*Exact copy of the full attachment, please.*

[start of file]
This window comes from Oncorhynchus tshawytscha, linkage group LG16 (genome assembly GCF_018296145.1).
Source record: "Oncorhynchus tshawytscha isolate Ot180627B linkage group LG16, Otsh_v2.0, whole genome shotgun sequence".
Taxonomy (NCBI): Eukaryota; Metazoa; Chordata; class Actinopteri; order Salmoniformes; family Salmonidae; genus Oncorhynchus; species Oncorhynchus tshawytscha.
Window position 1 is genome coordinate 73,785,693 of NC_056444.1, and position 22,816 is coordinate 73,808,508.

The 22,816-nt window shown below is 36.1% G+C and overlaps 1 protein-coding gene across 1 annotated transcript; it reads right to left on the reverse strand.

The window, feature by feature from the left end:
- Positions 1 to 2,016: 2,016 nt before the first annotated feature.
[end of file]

This window comes from Oncorhynchus tshawytscha, linkage group LG16 (genome assembly GCF_018296145.1).
Source record: "Oncorhynchus tshawytscha isolate Ot180627B linkage group LG16, Otsh_v2.0, whole genome shotgun sequence".
Taxonomy (NCBI): Eukaryota; Metazoa; Chordata; class Actinopteri; order Salmoniformes; family Salmonidae; genus Oncorhynchus; species Oncorhynchus tshawytscha.
Window position 1 is genome coordinate 73,785,693 of NC_056444.1, and position 22,816 is coordinate 73,808,508.

The 22,816-nt window shown below is 36.1% G+C and overlaps 1 protein-coding gene across 1 annotated transcript; it reads right to left on the reverse strand.

The window, feature by feature from the left end:
- Positions 1 to 2,016: 2,016 nt before the first annotated feature.